Spotlight On Minoosh Zomorodinia
Since arriving in the United States in 2009, Minoosh Zomorodinia’s search for a safe destination has only further accelerated, both in urgency and expression of form. After speaking to the IC3 Artist-in-Residence, it becomes very clear that her life in Iran leading up to the present was just as critical to this search and, by extension, the art currently being exhibited at the Islamic Cultural Center of North America (ICCNC). For Minoosh, her path has not been entirely straightforward, and how could it be(?), given the political vagaries of the Iranian-American relationship, the practical challenges it introduces, and the constant re-acclimating to spaces, both physical and spiritual, imposed by a life spent in artistic transit.
Minoosh hints at the kind of upbringing that left an indelible impression on her work. She mentions going to a religiously conservative elementary school, becoming exposed to an austere, yet passionate, religiosity at an early age. She mentions her parents’ insistence on environmental conservation and respect for the natural habitat. These experiences, inter alia, were the seeds that grew into her early involvement with the Open Five Group (Panje-Baz), an environmental artist collective at the Jehad Daneshgahi School in Tehran. After participating in 20 different environmental art festivals in Iran, the collaborative effect resulted in a renewed focus on nature, using land and its features as a medium for self-expression and exploring its navigational signs.
Minoosh quickly landed her first show in the United States in February 2010 at the Open Shutter Gallery in Durango, CO, where, as “the ambassador of the movement” in the US, she introduced the Open Five collective and its works of nature to a new audience. The exhibit marked a shift toward multimedia and performance, materializing in an MFA at the San Francisco Art Institute. There, Minoosh found herself more in front of the camera, exploring “intuitive performances” of the body, involving physical repetitions and ritual. She says of the experience: “Part of it was self investigation that was helpful for me, searching to find the right platform…a safe platform,” hinting at her evolution currently on display at the ICCNC, with its central theme of sanctuary. But by this time, the constitutional themes of her artistic output were more apparent: the repetition of spiritual practice, the regimen of movement and order, nature as an indicator of safety and its function as terra firma, not only for the body, but for the spiritual self.
I inquire about this “self,” its constancy, and its transformation through creativity. Minoosh refers to the self as a process of negotiation, without a clear-cut answer as to its true identity. She rhetorically asks: “Is it the soul? Is it the ego?” But one thing is clear:
“The self definitely changes when you are involved in the creative process, and sometimes it’s very heartbreaking, because being an artist involves creating a personality which becomes part of your life. It is your life. If you’re a doctor, you go to work and return home to your normal life. But being an artist is always with you and you cannot stop being an artist. Being an artist, it reflects on the style of your work and (the state of) your brain.”
Even a cursory glance at Minoosh’s work strongly indicates the difficulty in compartmentalizing this (artistic) self, with its flux of materials, natural and synthetic; Dirt, metal, flesh, cloth, stillness, movement, each and all the technology of the self and the indispensible wherewithal of the earth itself.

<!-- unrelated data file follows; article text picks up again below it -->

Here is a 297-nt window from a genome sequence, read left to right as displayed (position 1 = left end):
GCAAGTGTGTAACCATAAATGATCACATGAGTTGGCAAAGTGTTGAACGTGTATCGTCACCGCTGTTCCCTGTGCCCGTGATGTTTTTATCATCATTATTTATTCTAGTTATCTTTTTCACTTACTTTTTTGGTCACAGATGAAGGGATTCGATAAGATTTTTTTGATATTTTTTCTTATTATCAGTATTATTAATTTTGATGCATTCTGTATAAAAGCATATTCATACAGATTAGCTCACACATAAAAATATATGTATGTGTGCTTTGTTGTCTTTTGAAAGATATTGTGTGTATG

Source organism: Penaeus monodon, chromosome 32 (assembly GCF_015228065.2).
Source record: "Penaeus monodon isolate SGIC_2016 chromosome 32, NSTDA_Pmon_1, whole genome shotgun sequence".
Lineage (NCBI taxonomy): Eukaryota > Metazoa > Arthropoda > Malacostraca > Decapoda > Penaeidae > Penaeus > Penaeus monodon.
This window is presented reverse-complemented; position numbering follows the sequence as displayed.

The most immediate expression of Minoosh’s self is what appears as the features of a practicing Muslim. “It’s the first expression of whoever looks at me.” She is quick to point out, however, how this distinction can sometimes be a distraction as much as an insightful indicator. Since Trump’s election, she has received more invitations by artists to collaborate, but is suspicious, “because I want people to see my art and not my appearance. I’m not making promotional or commercial art.” This has caused her to scale back on the use of the body and its coverings, increasingly charged and politically inflected by the times. Instead, Minoosh has taken the theme to deeper, more latent depths. In her current exhibit, “Imagining Sanctuary,” she traverses-quite literally-new landscapes with the theme of sanctuary, with special ritual walking tours around Lake Merritt, among other paths, along which fellow pilgrims are encouraged to contemplate the natural habitat and the feeling it elicits. She comments on the notion of home and the safety and comfort provided by these landscapes:
“In America, you can find gas stations on every corner, and in Iran it’s mosques…creating home. After learning about ‘sanctuary cities’ after the election, I had a desire to connect these concepts. Sanctuary is a place for refugees and a sacred space. Naturalism is crucial to being safe, and water is one the symbols of safety.”
Rarely has the space of an exhibit been so crucial to Minoosh’s show. She says of her residency at the ICCNC, “I really love the building and am fascinated by it. This is not an art space and the people coming are mostly practicing Muslims, (presenting) different audience opportunities.” For the first time, Minoosh is seeing “how Muslims, my community, view my work, which is a different response. They might not necessarily understand art.” The overlap of events at ICCNC presents an additional novel component, with visitors prompting compelling conversations, connections to spirituality, and relations to their experiences. Recently, Dr. Abdolkarim Soroush stopped by the exhibit after delivering a lecture at the Center. His response: “mutahayyar”: astonished.
Minoosh Zomorodinia’s solo show, “Imagining Sanctuary,” will hold its closing reception on Saturday, April 21, at ICCNC.
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